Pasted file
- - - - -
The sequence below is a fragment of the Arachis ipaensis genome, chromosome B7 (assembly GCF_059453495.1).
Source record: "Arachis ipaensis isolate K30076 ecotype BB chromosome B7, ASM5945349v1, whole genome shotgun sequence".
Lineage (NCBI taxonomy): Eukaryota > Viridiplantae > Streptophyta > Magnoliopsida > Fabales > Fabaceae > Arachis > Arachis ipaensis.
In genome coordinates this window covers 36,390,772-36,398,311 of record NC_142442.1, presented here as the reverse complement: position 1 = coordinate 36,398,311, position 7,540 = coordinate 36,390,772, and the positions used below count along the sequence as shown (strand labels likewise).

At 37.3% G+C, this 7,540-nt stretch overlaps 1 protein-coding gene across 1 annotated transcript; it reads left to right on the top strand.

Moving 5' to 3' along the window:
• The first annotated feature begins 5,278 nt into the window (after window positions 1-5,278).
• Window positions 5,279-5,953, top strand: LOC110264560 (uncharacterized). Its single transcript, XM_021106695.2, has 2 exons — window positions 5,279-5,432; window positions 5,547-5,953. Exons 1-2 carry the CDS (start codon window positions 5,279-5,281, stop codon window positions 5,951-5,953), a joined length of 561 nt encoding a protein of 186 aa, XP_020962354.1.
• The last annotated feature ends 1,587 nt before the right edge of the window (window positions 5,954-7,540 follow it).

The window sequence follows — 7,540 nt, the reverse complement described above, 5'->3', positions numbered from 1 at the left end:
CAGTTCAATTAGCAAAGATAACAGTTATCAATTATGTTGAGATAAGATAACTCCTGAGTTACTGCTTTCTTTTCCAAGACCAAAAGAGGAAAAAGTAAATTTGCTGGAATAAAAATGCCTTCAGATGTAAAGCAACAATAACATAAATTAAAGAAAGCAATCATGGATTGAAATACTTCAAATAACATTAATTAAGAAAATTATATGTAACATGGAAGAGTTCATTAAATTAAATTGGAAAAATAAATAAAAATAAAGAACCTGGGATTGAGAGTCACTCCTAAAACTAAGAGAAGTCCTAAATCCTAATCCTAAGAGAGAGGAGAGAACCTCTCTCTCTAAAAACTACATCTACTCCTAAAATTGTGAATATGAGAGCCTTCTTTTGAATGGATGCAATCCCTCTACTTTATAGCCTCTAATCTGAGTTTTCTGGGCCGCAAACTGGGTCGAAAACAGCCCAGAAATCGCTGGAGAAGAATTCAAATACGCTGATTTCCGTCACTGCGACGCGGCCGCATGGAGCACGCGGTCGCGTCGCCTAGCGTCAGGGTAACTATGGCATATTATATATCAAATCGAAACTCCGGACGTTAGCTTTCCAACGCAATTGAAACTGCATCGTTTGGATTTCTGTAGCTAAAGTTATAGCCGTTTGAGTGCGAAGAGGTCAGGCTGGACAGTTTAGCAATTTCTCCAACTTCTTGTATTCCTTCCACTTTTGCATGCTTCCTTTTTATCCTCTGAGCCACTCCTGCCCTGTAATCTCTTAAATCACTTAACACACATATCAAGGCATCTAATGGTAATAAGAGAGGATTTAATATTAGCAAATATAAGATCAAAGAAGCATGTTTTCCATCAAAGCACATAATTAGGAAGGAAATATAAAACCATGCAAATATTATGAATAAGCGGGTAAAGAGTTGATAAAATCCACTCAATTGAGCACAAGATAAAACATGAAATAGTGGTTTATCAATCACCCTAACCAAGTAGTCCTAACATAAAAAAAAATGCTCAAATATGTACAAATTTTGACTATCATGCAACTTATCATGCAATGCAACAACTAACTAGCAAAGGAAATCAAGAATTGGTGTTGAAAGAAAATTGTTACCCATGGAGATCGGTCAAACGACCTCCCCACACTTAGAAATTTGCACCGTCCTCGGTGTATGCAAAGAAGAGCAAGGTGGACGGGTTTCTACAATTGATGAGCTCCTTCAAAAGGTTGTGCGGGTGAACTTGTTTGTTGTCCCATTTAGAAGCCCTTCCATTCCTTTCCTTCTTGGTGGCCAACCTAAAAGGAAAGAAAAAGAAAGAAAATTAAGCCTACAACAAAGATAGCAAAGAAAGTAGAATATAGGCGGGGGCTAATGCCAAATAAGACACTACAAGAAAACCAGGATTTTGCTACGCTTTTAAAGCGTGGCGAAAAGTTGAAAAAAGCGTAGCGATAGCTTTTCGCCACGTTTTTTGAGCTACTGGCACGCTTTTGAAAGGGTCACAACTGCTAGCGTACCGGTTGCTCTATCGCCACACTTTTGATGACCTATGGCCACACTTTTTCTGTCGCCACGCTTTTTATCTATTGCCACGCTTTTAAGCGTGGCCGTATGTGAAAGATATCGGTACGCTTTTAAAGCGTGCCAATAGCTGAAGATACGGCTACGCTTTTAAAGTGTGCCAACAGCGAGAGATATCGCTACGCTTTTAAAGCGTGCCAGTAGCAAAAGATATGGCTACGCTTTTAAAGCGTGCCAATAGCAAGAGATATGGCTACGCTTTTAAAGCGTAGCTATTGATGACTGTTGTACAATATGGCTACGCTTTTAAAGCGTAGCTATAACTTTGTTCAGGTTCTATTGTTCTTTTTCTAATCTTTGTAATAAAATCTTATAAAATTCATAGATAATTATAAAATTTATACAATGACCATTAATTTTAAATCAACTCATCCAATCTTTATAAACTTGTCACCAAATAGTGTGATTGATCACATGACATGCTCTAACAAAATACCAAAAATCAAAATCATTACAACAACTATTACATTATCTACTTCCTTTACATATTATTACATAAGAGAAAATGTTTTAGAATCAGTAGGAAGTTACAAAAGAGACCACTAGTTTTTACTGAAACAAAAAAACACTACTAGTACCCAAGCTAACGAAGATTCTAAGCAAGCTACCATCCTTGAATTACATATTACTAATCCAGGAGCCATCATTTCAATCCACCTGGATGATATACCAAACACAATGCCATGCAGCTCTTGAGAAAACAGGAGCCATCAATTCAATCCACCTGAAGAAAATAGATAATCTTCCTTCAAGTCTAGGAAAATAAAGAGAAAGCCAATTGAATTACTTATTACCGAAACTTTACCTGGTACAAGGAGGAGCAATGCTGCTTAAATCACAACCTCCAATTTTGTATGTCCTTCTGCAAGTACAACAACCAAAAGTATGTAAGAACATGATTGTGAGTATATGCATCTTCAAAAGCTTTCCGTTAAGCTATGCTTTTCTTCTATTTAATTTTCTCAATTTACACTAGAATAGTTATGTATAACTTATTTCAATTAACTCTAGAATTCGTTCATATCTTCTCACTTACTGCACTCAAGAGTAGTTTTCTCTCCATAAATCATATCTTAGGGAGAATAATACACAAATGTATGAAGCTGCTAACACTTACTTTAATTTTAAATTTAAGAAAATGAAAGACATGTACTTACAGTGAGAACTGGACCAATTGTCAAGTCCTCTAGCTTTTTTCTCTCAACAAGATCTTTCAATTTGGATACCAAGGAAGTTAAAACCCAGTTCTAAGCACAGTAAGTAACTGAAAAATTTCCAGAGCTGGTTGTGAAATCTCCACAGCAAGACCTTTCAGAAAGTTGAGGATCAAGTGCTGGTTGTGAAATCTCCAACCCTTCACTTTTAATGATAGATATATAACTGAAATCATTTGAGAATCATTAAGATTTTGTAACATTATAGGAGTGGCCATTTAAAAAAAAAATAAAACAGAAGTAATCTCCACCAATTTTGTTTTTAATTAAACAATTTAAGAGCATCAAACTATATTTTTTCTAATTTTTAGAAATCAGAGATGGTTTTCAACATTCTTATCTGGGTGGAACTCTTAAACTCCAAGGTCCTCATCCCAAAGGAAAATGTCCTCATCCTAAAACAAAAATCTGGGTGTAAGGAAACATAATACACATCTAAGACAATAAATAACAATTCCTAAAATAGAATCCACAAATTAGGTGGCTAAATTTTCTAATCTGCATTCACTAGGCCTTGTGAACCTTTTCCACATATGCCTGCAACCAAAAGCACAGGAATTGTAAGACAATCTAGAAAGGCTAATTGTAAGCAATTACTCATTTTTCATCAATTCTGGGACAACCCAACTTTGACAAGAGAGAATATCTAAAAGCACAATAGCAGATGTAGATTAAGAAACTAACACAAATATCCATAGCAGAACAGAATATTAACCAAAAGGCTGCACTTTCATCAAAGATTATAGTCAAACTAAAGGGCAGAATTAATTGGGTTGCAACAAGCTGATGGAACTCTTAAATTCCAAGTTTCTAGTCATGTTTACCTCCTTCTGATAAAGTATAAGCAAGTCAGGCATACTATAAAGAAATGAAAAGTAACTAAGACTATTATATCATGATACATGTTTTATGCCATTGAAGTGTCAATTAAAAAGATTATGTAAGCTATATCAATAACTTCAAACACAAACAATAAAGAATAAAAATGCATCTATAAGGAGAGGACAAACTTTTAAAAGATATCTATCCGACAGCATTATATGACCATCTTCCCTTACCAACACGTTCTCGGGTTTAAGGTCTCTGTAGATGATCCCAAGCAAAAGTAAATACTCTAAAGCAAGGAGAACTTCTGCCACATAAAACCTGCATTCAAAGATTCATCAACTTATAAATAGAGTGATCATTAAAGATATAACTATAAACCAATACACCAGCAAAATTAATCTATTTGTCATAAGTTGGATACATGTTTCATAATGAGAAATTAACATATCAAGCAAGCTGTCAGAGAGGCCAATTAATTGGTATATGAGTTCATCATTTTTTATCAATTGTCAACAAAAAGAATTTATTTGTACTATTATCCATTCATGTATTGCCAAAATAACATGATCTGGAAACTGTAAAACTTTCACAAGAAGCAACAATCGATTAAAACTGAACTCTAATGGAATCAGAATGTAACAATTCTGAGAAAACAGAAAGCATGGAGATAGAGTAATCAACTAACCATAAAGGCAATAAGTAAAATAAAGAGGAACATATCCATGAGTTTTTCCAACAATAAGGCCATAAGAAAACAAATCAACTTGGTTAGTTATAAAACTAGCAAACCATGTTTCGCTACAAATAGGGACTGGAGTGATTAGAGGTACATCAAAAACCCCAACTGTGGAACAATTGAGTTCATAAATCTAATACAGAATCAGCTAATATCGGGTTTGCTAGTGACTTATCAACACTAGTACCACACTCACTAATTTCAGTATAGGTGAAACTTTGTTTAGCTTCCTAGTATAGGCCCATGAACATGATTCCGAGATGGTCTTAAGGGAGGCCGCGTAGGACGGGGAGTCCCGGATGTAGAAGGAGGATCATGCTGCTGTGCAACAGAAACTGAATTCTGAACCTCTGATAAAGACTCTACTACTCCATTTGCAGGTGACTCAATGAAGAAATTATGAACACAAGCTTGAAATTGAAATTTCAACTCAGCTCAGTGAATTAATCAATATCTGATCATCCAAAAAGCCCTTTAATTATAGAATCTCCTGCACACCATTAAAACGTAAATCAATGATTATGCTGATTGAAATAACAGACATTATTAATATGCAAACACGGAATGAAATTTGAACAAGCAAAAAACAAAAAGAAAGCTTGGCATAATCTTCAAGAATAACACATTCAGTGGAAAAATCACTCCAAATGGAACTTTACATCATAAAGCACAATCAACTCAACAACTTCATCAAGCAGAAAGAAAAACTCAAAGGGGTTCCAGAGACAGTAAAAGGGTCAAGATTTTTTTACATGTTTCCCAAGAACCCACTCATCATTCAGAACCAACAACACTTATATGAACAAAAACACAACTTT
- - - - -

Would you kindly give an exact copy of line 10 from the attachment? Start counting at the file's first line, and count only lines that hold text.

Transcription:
The window sequence follows — 7,540 nt, the reverse complement described above, 5'->3', positions numbered from 1 at the left end: